Why am I doing this?

In two months I will push my bicycle out of my front door, wave goodbye to my parents, and cycle east. My older sister left to travel in India one week ago. We hugged goodbye in the knowledge that we likely wouldn't see each other again for at least a year and a half.

If all goes well, I will reach Auckland, New Zealand, within the year. Every day I will rise with the sun, cycle with the day and sleep with the sunset. I will ride in aid of Parkinson's UK, a charity which is very close to my family's hearts. My home will be my tent, my food will be whatever is available, my company will be my own thoughts.

This expedition emerged from two motivations. One was simply the desire to travel. When I reached university at eighteen most of my new friends were returning from gap years in South America or south-east Asia. My parents and extended family are seasoned, but decidedly unorthodox, travelers. Mum left home at twenty-five for a year and a half to travel by herself through Russia, China, Nepal and India. Dad made a living out of travel writing. His maddest expeditions include the first ascent of Kilimanjaro by bicycle, trekking with the Mujahideen in Afghanistan, and walking the continuous rib of mountain ranges that span Europe from Spain to Turkey. 

The second motivation was to continue to raise money and awareness for Parkinson's UK, who fund treatment research for Parkinson's disease and provide support for people with Parkinson's disease. It is a disease which is very close to our family and I have fundraised for Parkinson's UK twice before. For more information about Parkinson's disease and the work of Parkinson's UK, please visit the 'Parkinson's UK' page. For more information about my own previous fundraising, please visit the 'Fundraising adventures' page.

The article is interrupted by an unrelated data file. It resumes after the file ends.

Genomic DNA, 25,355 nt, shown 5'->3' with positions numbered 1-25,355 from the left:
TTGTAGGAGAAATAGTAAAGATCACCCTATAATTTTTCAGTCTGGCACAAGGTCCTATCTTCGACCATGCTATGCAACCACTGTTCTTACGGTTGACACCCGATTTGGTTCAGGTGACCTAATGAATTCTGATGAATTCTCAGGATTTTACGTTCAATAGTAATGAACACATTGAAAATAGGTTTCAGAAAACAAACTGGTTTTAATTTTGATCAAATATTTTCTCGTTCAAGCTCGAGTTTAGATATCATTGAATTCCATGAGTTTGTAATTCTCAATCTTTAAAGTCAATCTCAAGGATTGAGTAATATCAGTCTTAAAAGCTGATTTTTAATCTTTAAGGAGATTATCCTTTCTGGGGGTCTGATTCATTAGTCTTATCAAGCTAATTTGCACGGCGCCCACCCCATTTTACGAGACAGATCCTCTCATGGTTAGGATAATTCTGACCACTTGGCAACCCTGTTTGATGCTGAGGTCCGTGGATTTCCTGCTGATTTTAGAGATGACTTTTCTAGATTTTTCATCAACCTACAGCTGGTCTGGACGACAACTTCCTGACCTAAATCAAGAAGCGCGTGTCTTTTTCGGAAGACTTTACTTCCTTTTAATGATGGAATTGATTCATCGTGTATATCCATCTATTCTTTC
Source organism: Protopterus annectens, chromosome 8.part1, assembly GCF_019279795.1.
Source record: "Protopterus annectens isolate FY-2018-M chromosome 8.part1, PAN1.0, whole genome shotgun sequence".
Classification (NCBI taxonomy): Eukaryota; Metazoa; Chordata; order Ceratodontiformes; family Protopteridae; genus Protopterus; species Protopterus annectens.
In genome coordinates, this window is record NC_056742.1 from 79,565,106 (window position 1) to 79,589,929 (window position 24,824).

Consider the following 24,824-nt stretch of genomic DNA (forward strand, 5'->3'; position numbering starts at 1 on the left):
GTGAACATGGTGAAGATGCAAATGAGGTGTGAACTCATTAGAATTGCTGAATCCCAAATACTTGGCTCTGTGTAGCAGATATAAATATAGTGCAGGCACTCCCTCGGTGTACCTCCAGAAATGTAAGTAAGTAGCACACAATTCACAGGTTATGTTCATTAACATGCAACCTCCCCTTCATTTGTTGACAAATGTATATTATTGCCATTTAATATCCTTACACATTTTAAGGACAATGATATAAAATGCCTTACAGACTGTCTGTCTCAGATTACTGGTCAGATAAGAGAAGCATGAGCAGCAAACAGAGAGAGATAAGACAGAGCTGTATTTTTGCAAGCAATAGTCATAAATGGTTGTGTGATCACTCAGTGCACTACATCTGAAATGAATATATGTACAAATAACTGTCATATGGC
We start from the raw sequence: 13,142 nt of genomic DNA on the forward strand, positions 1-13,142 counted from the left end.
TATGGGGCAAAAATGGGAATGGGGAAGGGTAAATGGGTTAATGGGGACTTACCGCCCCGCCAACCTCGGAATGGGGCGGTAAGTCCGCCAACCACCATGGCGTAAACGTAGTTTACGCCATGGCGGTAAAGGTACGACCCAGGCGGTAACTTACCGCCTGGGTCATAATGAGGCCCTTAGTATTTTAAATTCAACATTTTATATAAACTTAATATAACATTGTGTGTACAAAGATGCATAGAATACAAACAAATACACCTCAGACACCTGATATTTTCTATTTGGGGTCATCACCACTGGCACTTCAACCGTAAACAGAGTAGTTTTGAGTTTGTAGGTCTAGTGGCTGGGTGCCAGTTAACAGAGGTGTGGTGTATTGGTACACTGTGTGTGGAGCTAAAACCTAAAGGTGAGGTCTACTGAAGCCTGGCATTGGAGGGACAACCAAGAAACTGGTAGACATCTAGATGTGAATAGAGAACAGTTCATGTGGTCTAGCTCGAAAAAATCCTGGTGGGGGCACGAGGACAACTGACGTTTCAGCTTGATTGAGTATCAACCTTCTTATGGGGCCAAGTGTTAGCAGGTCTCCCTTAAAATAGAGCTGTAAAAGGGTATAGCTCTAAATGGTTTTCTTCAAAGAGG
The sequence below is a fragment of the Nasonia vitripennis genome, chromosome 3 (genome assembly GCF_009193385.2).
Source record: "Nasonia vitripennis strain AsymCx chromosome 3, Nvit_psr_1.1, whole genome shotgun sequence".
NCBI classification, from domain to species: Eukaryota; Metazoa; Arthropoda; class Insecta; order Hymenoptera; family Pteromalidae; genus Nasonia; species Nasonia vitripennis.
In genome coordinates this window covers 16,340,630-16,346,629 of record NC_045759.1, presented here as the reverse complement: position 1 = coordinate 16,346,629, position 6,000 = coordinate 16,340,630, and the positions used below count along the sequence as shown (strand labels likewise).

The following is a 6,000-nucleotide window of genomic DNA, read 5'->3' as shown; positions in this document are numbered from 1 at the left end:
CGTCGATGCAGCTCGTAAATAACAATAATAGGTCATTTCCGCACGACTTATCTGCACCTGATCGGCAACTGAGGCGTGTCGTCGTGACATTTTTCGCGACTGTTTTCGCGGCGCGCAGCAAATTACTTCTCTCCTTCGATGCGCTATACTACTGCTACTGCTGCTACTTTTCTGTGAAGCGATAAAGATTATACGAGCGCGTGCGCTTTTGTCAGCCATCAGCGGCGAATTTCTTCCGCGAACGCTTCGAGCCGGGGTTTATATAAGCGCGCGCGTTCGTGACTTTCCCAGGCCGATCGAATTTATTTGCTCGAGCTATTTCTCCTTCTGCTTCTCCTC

My own travelling experiences have been limited to Europe. My childhood was spent mountain climbing in the UK, France and Spain. More recent holidays are generally week-long visits to various European cities, and have generally followed the same format - a short flight and a disorientating kerplunck into cultural and tourist hotspots. While these trips are efficient, they reveal only a snapshot of something much richer; like only reading one chapter of a book. 

This journey will be different. I’ll visit the same places and eat the same food as anyone else who travels, but I will cycle between places rather than taking a plane or a bus. On a bike you are vulnerable which makes you approachable. You rely on your hosts' hospitality, which brings you closer to its people. Cycling also defines your knowledge of place - every inch of movement occurs under your own steam; a cyclist pays their way in sweat and punctures. 

So I will cycle, but where? The destination has changed repeatedly since I decided to travel by bike. Originally I had planned to ride across America, from Boston to L.A, via Yellowstone and the Rockies. I even got as far as applying for a tourist visa. Unfortunately, bureaucracy brought an end to that plan; the immigration official was convinced I would disappear into the shady world of cash in hand work and never leave.

Fine, have it your way, America. I’ll cycle as far as I can in the other direction. New Zealand seems as good a destination as any.


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